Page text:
Winter Squash

When Vine Borers Strike Twice

They got the best of me.

If you haven’t read my post yet on squash pests, you can get up to speed here.

If you’ve been following along, you know I’ve been battling squash pests. In particular the ruthless squash vine borers. Vine borers are the larvae of a moth that lays eggs at the base of squash plants. The eggs hatch, and the worm crawls into the stem of the squash and eats its way up. Needless to say… this does NOT bode well for the plant.

I lost 1/4 plants at the first onset of the vine borers, but I thought I had the issue under control. I aggressively sprayed neem oil, added compost to boost general plant health…

But, my plants recently went from growing with lush green leaves, to looking… sick. Their growth halted, they weren’t producing blooms, and the fruits weren’t getting bigger.

And then I noticed it, the sawdust like frass at the base of my other plants.

That’s when I knew for sure that they had snuck past me. I gave it a few more days… maybe this round of vine borers would be less hostile?

…they WEREN’T less hostile. I lost all of my plants.

I harvested the two acorn squash I did get, and pulled the remaining plants.

The silver lining? Now I have more room for my fall vegetables that I’m growing from seed, but I’m still pretty disappointed.

I’m not sure what else I could have done to prevent the second attack by the borers, but I’ve read that they don’t prefer butternut squash plants, so I think that may be my strategy next year.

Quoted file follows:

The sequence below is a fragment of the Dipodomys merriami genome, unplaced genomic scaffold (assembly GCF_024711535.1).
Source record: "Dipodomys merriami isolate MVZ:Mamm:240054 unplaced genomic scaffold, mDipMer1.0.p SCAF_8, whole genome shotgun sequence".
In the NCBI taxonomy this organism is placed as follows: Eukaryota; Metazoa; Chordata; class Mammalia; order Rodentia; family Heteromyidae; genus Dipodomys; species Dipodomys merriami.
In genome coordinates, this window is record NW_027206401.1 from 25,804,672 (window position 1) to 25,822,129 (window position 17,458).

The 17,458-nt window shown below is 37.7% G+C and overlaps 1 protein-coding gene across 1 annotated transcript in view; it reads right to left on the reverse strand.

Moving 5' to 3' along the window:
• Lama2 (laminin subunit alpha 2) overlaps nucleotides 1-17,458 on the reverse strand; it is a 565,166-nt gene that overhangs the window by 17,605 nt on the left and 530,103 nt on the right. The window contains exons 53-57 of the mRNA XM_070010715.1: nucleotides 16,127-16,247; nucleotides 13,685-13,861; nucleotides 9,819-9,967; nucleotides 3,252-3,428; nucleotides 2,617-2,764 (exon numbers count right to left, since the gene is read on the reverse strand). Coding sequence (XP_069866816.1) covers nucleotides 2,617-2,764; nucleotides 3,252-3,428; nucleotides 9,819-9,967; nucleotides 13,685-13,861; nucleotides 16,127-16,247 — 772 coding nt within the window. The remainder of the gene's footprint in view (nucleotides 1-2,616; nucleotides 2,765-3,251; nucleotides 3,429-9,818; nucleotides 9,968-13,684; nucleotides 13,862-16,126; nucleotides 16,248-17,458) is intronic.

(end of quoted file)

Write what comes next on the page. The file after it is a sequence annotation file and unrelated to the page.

Thoughts? Did vine borers get the best of you this year?

Also, warning, if you did have vine borers, you’ll probably need to be extra vigilant next year, they can stick around in your soil year after year.

6 Comments

  1. I feel your pain! I’ve struggling with vine borers for two years now. I’ve even taken razor blades to the stems, cutting out the larvae to save the plants. Very time consuming and frustrating.

  2. I haven’t really had vine borers before so I’m not totally sure how they get there in the first place. Do you think that pouring a little molasses around the stem would work? Molasses is so sticky they wouldn’t be able to get out, but do they crawl on the stem from the dirt? Seem like it might work!

    1. First, you’re so lucky that you haven’t had to deal with them! The moths lay eggs at the base of squash plants, the larvae hatch, and chew their way into the stem and up. That’s a good idea! I might just have to try it 🙂

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